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The Need for Renewed Social Trust while Reimagining the Police

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Black Lives Matter Protest. Photo credit: Clay Banks
June 24, 2020

Hana Geadah is a 2020 Social Connectedness Fellow working with Partners in Health Liberia to analyze the impact of the household model in Liberia on the communities’ well-being, health and sense of social connectedness. Hana has long been interested in the efficacy of health care and is dedicated to the realization of anti-oppressive policy at the community and structural levels.

The last few weeks have been marked by mass protests in response to extreme police brutality against Black people. Despite years of pressure on police to engage in mandatory anti-racist and non-lethal trainings, police across the United States continue to kill Black people at disproportionate rates. Amidst cries to defund the police, we must examine what constitutes “crime” and how we can feel safe and address wrongdoings in ways that are equitable and sustainable.

The current system of policing is clearly not working for Black or poor people, but if we dig a little deeper, we see that it is also not working for police themselves or for American taxpayers.

Although police departments regularly receive increased funding year after year, communities that are highly policed often do not feel safe, especially with heightened police presence, and communities that have minimal police presence typically already feel safe. In terms of reducing crime, the suppression of crime in one district often moves those actions to the next jurisdiction, rather than stopping the crime altogether.

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Source: Bloomberg

Following the Ferguson unrest in 2014 and a massive Black Lives Matter movement, a new approach to policing called “community policing” emerged. This rests on a relationship of trust between police and the communities in which they work. While this approach is wise to recognize that trust is needed to have safe communities, it fails to acknowledge the fact that police alone cannot solve social problems.

Police are human, just like the rest of us. So, what happens when they are part of a force that is complicit in extreme acts of racism, or even when they go about a regular day at work?

Cops are taught to fear for their lives from their first days on the job, and they can be sent into multiple high stress situations a day. That kind of stress and fear would take a toll on anyone and is rarely healthy or sustainable without adequate support. Nobody is immune to fear, shame, or guilt, and taking the life of someone else, even if in self-defense, does not come easily.

There is an urgent need for a change in policing – for the wellbeing of all parties involved. We must reimagine what our public safety systems can look like.

Of the 10.3 million arrests a year, only five percent are related to violent crimes. To reprimand individuals for “quality of life crimes,” such as urinating in public or loitering, does not address the root of these social problems. Rather, it blames the individual for not overcoming extreme hardships without any support. Considering these actions as crimes only puts these individuals at further risk, and is an inefficient use of time, energy, and funds that could be redirected to social programs instead.

When considering what keeps a community safe, responses highlight good social services and community engagement. With higher trust between all stakeholders, there may be less incentive to rely on police, more incentive to help one another, and a higher belief that individuals can and will do better when given the proper resources.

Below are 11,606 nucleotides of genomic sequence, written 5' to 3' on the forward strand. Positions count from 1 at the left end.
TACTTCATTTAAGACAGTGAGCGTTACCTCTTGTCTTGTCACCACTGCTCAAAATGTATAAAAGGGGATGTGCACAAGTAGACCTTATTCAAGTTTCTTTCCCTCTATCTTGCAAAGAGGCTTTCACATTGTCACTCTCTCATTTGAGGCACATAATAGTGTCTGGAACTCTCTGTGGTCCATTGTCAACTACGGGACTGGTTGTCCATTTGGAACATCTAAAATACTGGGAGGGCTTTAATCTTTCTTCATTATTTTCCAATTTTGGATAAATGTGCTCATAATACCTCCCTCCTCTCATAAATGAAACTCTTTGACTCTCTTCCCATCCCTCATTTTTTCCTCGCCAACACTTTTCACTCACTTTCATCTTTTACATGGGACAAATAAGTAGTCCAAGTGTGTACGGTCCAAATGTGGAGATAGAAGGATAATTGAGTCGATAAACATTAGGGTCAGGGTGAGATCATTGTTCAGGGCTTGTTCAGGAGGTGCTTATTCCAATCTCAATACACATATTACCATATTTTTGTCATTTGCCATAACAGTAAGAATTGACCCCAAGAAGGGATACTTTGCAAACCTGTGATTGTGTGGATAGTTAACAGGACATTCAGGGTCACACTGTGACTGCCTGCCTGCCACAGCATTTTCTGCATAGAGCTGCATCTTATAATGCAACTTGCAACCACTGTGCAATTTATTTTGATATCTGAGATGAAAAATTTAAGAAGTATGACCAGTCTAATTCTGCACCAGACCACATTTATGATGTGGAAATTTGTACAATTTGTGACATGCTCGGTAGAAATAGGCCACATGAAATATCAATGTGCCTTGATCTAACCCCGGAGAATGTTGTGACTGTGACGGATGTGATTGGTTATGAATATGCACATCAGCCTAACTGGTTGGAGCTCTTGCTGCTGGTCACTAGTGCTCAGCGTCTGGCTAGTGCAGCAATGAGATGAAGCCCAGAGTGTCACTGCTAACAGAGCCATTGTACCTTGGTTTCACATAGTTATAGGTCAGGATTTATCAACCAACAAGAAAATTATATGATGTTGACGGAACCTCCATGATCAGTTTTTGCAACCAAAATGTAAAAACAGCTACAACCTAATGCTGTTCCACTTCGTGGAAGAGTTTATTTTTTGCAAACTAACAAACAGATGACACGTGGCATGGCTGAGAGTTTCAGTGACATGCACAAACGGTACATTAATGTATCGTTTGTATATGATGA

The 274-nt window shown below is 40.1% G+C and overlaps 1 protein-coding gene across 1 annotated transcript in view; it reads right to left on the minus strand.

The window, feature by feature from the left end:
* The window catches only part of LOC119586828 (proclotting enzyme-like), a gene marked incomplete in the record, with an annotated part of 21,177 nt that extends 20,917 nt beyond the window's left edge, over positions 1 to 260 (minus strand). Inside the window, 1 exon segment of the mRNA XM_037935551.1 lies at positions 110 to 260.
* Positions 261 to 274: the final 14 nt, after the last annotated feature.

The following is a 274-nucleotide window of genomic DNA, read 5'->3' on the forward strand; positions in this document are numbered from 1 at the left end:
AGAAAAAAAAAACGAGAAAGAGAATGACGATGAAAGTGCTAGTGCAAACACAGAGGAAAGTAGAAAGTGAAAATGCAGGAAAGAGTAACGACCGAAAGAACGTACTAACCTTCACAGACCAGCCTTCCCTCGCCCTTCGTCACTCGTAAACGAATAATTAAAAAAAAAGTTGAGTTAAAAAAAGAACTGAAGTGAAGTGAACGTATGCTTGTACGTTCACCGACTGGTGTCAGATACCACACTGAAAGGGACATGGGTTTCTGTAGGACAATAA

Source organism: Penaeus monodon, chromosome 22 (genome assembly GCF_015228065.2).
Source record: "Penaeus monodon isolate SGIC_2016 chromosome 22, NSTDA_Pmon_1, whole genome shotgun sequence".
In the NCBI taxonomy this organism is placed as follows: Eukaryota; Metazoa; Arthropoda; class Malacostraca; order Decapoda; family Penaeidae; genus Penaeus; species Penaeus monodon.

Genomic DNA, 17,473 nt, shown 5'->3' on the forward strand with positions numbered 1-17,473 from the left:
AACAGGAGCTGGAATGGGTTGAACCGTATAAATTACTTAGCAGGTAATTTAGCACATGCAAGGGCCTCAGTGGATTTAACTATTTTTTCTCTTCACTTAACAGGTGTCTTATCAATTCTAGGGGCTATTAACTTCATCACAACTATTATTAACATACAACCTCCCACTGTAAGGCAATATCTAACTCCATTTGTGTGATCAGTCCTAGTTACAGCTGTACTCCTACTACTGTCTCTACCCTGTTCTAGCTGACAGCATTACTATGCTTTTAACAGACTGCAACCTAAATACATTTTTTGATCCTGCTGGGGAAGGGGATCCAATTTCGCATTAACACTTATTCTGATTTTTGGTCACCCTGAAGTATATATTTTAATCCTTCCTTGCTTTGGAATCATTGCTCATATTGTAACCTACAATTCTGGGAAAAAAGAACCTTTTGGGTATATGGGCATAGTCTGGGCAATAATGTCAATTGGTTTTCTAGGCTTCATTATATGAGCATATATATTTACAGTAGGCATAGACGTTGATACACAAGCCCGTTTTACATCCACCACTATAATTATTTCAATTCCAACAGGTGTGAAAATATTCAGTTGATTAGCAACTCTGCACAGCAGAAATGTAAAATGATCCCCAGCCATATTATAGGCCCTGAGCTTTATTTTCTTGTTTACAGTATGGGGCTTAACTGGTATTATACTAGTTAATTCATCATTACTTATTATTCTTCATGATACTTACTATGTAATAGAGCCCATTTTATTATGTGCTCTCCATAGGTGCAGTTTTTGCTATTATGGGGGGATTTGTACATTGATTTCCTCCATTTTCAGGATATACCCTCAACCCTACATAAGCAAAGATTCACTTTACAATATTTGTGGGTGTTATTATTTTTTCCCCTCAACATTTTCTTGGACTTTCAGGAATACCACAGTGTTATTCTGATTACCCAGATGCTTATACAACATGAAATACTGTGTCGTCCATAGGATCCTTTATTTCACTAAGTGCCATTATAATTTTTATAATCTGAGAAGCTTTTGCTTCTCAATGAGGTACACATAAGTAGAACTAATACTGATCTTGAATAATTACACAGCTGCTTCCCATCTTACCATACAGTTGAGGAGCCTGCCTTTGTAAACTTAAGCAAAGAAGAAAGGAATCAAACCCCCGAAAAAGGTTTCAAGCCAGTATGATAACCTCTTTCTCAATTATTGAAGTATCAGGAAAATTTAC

If someone has an addiction to an illegal substance, we could direct them to a rehabilitation program, instead of putting them in jail where they would likely not get the treatment they need. In violent situations, we could send people trained in de-escalation techniques to minimize harm, and then make sure that the person who has tried to harm others is held accountable for their actions and can commit to doing better in the future.

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Photo Credit: Steve Carrera

When community members feel socially connected they are more likely to engage with one another and youth are more likely to look up to their elders, reducing their engagement with unhealthy behaviors. Currently, the NYPD alone receives the same amount of funding as youth services, housing preservation and development services, health services, and homeless services combined. This funding could be redirected to social services that strengthen the social contract and foster a sense of social responsibility, simultaneously minimizing the conditions that promote crime and disincentivizing individuals to commit crimes. 

Hollow Water First Nation, in Manitoba, has successfully implemented community-based justice systems. They explain that it is crucial that they “support, assist, and/or hold accountable all the parties of the victimization,” and that “as long as incarceration is seen as the solution, the community will not be a safe place.” Research has shown that their healing process has improved the trust and resilience of their community, thus it bears asking: why not implement something similar in our own communities?

Fostering trust, connectedness, and the belief that all humans are equally deserving, can both change our definition of what crime is and can alleviate the conditions that lead individuals to engage in harmful behaviors.

Each of us has a role to play by informing ourselves about alternative community justice systems and learning how to build connectedness in our own communities.

To learn more about what community justice systems can look like, refer here:

To learn more about what you can do to build connectedness in your community, refer here: